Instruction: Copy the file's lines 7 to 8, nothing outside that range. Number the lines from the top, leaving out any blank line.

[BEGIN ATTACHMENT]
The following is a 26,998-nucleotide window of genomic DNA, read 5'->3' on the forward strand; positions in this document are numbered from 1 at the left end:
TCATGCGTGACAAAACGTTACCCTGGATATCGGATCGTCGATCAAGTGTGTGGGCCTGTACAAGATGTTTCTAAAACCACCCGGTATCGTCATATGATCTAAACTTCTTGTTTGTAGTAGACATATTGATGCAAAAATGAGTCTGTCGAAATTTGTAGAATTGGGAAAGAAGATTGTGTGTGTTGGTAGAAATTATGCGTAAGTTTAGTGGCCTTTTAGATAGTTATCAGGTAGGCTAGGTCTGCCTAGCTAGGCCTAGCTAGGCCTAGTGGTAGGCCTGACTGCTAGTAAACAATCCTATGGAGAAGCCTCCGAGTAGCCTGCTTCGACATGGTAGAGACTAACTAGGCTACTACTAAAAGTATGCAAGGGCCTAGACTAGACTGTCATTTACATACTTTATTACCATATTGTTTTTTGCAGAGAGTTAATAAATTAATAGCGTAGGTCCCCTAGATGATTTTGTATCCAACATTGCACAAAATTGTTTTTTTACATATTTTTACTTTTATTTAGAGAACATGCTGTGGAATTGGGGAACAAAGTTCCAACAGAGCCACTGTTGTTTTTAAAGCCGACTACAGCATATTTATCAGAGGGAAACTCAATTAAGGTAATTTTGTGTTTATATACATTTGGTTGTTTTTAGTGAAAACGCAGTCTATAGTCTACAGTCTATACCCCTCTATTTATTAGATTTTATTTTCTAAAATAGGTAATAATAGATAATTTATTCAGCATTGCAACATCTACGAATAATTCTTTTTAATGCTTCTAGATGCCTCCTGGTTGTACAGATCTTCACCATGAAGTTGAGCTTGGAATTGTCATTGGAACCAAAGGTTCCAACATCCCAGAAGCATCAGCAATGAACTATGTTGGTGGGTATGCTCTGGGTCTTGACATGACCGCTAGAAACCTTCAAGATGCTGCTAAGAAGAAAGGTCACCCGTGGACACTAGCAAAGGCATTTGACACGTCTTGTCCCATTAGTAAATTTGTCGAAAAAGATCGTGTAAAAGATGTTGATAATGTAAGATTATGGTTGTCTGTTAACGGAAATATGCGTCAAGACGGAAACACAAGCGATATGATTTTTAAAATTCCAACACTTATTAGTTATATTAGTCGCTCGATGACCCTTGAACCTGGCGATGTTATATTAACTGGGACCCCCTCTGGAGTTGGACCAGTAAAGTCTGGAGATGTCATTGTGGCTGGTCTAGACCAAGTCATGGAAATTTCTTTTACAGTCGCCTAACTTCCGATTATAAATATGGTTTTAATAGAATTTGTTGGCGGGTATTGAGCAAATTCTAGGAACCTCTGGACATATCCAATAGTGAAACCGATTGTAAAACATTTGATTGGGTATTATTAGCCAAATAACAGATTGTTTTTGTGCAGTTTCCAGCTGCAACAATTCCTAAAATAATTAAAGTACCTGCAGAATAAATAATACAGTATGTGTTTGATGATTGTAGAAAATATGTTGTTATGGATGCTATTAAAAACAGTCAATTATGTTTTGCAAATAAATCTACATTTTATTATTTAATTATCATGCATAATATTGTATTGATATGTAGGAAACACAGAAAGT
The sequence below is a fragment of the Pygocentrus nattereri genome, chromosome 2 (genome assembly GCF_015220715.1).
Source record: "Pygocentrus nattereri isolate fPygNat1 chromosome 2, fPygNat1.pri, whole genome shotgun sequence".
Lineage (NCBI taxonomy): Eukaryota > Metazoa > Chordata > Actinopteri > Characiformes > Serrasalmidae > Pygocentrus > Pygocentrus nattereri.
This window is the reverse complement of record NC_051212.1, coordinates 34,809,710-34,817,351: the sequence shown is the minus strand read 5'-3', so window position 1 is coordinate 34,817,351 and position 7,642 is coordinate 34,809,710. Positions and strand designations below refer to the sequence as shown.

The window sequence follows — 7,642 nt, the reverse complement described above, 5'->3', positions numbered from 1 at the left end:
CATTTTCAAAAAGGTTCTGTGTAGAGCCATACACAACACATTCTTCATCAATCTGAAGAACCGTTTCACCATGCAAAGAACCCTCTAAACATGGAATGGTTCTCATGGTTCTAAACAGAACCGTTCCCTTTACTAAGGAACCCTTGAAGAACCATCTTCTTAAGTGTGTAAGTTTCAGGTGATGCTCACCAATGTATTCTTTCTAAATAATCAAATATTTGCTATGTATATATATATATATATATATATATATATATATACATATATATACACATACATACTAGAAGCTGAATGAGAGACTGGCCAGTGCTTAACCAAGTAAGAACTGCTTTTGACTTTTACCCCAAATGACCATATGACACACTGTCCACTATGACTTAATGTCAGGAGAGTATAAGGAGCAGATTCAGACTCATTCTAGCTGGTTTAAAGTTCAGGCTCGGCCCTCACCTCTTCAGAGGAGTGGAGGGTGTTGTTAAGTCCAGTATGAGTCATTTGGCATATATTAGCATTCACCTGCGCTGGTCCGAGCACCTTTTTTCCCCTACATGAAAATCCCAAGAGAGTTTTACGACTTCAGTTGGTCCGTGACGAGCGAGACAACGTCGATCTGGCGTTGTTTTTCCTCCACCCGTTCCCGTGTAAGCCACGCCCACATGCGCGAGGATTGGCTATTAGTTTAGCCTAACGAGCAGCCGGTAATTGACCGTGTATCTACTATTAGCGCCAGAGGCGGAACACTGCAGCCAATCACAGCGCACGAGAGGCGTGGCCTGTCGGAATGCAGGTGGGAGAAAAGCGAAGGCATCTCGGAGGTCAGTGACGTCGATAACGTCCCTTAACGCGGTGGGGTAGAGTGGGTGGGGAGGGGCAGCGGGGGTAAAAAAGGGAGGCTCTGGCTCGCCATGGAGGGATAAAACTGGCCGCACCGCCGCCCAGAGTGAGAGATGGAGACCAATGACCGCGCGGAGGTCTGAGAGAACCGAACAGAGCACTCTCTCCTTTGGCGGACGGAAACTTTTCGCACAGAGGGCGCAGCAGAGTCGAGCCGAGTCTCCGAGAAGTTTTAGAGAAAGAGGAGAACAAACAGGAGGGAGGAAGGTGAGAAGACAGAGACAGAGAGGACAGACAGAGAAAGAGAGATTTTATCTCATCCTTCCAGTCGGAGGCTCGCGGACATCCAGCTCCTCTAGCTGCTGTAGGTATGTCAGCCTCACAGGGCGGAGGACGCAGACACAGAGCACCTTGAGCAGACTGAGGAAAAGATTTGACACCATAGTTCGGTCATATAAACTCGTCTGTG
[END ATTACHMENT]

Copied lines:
The window sequence follows — 7,642 nt, the reverse complement described above, 5'->3', positions numbered from 1 at the left end:
CATTTTCAAAAAGGTTCTGTGTAGAGCCATACACAACACATTCTTCATCAATCTGAAGAACCGTTTCACCATGCAAAGAACCCTCTAAACATGGAATGGTTCTCATGGTTCTAAACAGAACCGTTCCCTTTACTAAGGAACCCTTGAAGAACCATCTTCTTAAGTGTGTAAGTTTCAGGTGATGCTCACCAATGTATTCTTTCTAAATAATCAAATATTTGCTATGTATATATATATATATATATATATATATATATATACATATATATACACATACATACTAGAAGCTGAATGAGAGACTGGCCAGTGCTTAACCAAGTAAGAACTGCTTTTGACTTTTACCCCAAATGACCATATGACACACTGTCCACTATGACTTAATGTCAGGAGAGTATAAGGAGCAGATTCAGACTCATTCTAGCTGGTTTAAAGTTCAGGCTCGGCCCTCACCTCTTCAGAGGAGTGGAGGGTGTTGTTAAGTCCAGTATGAGTCATTTGGCATATATTAGCATTCACCTGCGCTGGTCCGAGCACCTTTTTTCCCCTACATGAAAATCCCAAGAGAGTTTTACGACTTCAGTTGGTCCGTGACGAGCGAGACAACGTCGATCTGGCGTTGTTTTTCCTCCACCCGTTCCCGTGTAAGCCACGCCCACATGCGCGAGGATTGGCTATTAGTTTAGCCTAACGAGCAGCCGGTAATTGACCGTGTATCTACTATTAGCGCCAGAGGCGGAACACTGCAGCCAATCACAGCGCACGAGAGGCGTGGCCTGTCGGAATGCAGGTGGGAGAAAAGCGAAGGCATCTCGGAGGTCAGTGACGTCGATAACGTCCCTTAACGCGGTGGGGTAGAGTGGGTGGGGAGGGGCAGCGGGGGTAAAAAAGGGAGGCTCTGGCTCGCCATGGAGGGATAAAACTGGCCGCACCGCCGCCCAGAGTGAGAGATGGAGACCAATGACCGCGCGGAGGTCTGAGAGAACCGAACAGAGCACTCTCTCCTTTGGCGGACGGAAACTTTTCGCACAGAGGGCGCAGCAGAGTCGAGCCGAGTCTCCGAGAAGTTTTAGAGAAAGAGGAGAACAAACAGGAGGGAGGAAGGTGAGAAGACAGAGACAGAGAGGACAGACAGAGAAAGAGAGATTTTATCTCATCCTTCCAGTCGGAGGCTCGCGGACATCCAGCTCCTCTAGCTGCTGTAGGTATGTCAGCCTCACAGGGCGGAGGACGCAGACACAGAGCACCTTGAGCAGACTGAGGAAAAGATTTGACACCATAGTTCGGTCATATAAACTCGTCTGTG